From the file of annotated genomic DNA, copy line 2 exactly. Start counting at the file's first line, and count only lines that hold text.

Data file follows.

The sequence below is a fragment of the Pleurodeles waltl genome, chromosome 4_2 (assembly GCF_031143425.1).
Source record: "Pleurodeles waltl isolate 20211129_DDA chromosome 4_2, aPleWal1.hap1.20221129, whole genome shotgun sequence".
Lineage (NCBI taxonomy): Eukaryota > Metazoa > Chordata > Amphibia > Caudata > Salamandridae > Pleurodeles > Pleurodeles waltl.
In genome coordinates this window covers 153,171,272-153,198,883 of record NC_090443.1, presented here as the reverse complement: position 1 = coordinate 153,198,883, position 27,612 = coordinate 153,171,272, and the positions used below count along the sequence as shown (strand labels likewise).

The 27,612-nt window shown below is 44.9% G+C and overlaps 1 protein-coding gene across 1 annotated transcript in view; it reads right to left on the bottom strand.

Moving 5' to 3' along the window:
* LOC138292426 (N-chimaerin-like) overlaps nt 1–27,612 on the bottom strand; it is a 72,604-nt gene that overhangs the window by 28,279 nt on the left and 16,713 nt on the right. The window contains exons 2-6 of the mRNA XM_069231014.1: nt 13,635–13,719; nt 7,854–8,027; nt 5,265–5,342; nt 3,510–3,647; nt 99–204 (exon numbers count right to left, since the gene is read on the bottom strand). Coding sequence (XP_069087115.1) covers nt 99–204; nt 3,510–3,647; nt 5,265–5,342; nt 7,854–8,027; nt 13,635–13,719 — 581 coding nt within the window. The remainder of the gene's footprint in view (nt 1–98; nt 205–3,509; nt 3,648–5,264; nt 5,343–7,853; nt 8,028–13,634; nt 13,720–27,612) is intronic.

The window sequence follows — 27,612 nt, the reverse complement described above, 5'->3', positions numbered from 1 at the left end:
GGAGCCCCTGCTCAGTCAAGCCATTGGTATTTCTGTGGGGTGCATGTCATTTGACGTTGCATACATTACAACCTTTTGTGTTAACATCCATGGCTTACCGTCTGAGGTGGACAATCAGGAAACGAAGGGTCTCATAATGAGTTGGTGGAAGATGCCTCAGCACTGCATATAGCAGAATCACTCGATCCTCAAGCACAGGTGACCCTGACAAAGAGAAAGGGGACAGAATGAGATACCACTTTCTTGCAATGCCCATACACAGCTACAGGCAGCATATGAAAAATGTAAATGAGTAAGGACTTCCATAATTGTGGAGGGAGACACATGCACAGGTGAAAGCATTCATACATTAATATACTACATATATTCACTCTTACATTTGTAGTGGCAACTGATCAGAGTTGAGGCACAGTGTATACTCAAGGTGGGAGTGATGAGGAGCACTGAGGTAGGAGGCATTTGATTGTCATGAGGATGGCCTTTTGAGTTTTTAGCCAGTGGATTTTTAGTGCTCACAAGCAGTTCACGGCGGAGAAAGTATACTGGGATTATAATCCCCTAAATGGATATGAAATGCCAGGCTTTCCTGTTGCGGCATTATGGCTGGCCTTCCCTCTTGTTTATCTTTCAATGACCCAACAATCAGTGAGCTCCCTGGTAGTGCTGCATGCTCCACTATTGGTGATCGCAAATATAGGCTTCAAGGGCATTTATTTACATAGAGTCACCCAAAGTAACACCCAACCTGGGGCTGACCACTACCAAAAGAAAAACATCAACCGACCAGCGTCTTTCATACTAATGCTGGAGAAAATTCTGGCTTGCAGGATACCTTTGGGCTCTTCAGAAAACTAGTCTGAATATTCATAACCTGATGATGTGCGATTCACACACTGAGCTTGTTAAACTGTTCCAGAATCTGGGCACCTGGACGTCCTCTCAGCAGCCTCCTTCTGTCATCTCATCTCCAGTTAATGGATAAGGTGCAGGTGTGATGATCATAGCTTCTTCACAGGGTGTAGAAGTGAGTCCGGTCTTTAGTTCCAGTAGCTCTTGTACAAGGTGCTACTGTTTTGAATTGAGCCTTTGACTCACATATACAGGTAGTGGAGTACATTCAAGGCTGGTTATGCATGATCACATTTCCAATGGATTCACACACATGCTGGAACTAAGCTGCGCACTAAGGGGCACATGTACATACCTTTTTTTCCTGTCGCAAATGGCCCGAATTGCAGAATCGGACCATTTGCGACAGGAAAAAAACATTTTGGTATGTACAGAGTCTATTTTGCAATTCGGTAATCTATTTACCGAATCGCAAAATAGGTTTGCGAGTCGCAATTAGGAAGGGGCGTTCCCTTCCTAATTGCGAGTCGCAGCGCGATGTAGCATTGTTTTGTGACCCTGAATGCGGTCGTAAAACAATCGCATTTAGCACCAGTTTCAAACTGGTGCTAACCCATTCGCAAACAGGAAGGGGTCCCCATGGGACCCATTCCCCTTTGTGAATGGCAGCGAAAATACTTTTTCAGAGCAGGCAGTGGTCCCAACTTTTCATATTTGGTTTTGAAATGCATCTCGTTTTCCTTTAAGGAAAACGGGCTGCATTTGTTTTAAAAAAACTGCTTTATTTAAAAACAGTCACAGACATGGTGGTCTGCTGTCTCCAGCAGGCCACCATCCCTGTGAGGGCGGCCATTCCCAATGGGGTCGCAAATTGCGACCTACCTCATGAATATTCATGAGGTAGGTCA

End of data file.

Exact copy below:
Source record: "Pleurodeles waltl isolate 20211129_DDA chromosome 4_2, aPleWal1.hap1.20221129, whole genome shotgun sequence".